|Publication number||US5564063 A|
|Application number||US 08/382,727|
|Publication date||8 Oct 1996|
|Filing date||2 Feb 1995|
|Priority date||3 Feb 1994|
|Also published as||DE4403340A1, EP0672839A1, EP0672839B1|
|Publication number||08382727, 382727, US 5564063 A, US 5564063A, US-A-5564063, US5564063 A, US5564063A|
|Inventors||Joachim Heinzl, Michael Muth, Bernd Schulz|
|Original Assignee||Joachim Heinzl|
|Export Citation||BiBTeX, EndNote, RefMan|
|Patent Citations (18), Referenced by (10), Classifications (30), Legal Events (5)|
|External Links: USPTO, USPTO Assignment, Espacenet|
The present invention deals with a method for manufacturing at least one micronozzle in an aerostatic bearing.
Aerostatic bearings with micronozzles distributed across their surface are distinguished by a high bearing or load capacity and stiffness, by a good damping behavior, and thus, with a large stability range as well as a low noise level operation. The static properties can be achieved by the area distribution of the micronozzles adjusted or equalized to a predetermined flow resistance, which results in a uniformly high pressure in the bearing gap. Good dynamic properties result if one succeeds in locating the narrowest throttling point of the micronozzles directly at the outlet point into the bearing gap. The low noise level operation results from the capillary effect of the throttling points.
Hitherto, such bearings were manufactured according to DE-PS 34 39 648 by using sintered material, for instance, sintered bronze, as bearing material for at least one of the two bearing faces. An arrangement of the sintered round pellets, approximately the densest pellet package during spreading or distribution, is used as the bearing face. These surfaces are then compacted by rolling, wherein the rolling geometry is selected, in such a way, that only the uppermost pellets or ball layers are plastically deformed. Narrow residual gaps are formed in between respectively three pellets on the uppermost pellet layer due to the spring back phenomenon. By removal of the top half of the uppermost pellet layer, for instance, by diamond cutters, it is achieved to make these residual gaps effective as throttling points directly at the bearing surface. This process is, however, very difficult to control, especially if one wants to set up specific flow resistances of the throttle layer and attempts to achieve a uniform distribution of the throttling points across the bearing surface.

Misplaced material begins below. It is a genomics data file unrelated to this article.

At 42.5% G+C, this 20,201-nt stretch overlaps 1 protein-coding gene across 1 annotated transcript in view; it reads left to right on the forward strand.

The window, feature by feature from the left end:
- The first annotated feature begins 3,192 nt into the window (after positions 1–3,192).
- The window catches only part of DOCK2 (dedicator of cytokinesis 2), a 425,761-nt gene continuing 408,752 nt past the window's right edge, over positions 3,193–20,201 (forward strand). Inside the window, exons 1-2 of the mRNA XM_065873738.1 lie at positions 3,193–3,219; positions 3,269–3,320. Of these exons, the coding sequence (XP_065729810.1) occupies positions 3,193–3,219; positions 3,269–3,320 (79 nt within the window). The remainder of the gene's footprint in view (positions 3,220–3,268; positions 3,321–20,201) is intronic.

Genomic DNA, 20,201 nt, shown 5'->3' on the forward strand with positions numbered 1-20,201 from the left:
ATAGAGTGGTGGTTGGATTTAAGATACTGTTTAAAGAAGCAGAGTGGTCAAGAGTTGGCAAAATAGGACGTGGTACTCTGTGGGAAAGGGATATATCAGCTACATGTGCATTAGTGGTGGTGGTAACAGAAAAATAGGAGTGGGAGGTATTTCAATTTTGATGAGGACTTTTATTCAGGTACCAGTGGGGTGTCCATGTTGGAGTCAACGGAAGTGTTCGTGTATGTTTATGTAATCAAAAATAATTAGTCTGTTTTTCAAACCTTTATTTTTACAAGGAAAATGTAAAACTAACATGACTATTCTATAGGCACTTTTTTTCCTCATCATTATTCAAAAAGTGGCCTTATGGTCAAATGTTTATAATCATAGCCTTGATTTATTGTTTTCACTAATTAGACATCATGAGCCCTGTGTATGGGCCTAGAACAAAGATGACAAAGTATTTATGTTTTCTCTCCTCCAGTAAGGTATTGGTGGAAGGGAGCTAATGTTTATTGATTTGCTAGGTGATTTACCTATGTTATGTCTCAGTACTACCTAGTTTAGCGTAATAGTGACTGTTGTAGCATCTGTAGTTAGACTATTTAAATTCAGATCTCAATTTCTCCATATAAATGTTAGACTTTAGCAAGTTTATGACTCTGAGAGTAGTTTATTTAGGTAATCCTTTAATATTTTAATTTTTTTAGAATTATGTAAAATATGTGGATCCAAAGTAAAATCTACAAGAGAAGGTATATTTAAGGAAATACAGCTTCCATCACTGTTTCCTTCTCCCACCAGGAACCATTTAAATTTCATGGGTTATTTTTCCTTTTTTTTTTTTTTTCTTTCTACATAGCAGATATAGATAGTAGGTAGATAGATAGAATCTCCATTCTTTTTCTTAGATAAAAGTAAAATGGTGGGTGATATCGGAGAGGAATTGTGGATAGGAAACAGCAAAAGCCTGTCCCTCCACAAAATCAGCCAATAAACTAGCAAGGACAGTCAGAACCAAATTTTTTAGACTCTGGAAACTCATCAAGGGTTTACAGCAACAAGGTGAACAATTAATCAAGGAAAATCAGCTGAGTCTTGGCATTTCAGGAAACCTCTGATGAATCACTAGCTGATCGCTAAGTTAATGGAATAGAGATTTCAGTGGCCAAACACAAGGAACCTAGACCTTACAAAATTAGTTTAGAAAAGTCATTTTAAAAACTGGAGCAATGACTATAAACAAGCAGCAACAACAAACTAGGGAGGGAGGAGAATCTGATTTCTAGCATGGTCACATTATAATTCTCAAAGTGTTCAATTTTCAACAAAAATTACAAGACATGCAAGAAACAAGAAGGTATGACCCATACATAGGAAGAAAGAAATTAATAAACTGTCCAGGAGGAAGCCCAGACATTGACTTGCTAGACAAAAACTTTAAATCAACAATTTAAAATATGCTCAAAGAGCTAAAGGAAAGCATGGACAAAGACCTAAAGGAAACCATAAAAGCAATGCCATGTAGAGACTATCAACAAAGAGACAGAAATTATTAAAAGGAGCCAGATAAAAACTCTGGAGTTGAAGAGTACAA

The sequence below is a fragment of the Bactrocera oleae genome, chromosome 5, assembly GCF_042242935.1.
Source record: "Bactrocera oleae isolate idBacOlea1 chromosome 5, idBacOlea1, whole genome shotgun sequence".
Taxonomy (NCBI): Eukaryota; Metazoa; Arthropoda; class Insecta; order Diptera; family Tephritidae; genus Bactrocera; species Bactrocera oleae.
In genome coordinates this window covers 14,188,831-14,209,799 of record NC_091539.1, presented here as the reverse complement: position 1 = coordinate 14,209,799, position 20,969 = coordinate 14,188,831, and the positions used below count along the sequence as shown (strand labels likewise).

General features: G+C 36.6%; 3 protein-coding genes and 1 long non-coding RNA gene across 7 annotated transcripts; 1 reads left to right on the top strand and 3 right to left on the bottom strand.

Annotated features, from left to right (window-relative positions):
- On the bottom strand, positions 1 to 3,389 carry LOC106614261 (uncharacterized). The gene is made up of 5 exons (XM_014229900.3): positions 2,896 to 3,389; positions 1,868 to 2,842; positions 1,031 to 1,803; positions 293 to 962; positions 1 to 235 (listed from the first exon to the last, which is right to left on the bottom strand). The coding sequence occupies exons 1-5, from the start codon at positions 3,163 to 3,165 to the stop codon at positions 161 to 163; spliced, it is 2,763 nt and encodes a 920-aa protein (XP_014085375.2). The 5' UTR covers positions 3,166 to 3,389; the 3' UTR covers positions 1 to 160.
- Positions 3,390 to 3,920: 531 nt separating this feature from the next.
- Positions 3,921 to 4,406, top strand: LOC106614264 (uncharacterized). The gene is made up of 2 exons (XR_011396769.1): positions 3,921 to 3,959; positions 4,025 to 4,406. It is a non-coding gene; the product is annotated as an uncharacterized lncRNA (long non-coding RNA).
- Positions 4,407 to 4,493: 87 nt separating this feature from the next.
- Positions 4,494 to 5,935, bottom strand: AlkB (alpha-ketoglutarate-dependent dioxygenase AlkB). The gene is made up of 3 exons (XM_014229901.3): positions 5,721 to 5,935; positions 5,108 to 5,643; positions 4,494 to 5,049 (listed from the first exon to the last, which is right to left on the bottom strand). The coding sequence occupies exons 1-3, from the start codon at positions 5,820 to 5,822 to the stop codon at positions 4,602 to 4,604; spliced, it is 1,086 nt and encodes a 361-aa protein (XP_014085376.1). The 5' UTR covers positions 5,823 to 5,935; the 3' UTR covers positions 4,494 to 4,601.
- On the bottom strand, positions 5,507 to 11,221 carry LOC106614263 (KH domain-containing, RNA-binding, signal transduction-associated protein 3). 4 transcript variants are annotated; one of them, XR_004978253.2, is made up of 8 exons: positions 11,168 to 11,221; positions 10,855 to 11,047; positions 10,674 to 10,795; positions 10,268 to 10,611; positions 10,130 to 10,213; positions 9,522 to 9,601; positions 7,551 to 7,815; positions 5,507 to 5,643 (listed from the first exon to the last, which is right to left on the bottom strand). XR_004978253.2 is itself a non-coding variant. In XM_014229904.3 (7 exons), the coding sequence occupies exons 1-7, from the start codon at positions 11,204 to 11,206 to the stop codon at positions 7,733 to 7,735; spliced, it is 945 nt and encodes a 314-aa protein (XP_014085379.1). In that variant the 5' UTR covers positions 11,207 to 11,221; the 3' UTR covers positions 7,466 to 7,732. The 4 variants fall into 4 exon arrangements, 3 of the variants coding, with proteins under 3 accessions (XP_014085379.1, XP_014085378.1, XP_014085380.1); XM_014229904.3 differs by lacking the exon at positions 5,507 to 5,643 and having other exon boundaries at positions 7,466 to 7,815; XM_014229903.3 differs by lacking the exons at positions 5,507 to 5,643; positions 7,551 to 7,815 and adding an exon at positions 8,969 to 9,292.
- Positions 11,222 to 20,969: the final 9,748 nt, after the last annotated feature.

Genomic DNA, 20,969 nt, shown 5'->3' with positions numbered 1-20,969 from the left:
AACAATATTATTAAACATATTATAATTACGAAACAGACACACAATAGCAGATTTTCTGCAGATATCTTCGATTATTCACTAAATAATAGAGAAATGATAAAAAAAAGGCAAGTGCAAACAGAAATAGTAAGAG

In U.S. Pat. No. 5,110,520 micronozzles distributed across the surface are produced by sealing the sintered porous bearing surface with plastic spray and subsequently opening same again at individual locations by targeted etching.
In DE-PS 32 30 232, a sintered bearing surface is also compacted and subsequently opened to such an extent by etching, that the desired throttling effect is achieved.
It is the task of the present invention to eliminate disadvantages of known bearings and to further optimize the bearing properties with simple means and processes.
This task is solved by the method of the present invention, which is directed to a method for the manufacture of at least one micronozzle in an aerostatic bearing characterized in that at least one hole is placed into one bearing surface by means of a beam rich in energy for forming the micronozzle.
The advantages of the present invention are seen, above all, in that any random flow resistances can be simply adjusted in the bearing layer during the placing of the hole by controlling the laser beam. Further, the compaction of the bearing faces by rolling can be used to process the bearing surface to the desired form tolerance and surface tolerance, without, at the same time, having to pay attention to the flow resistance.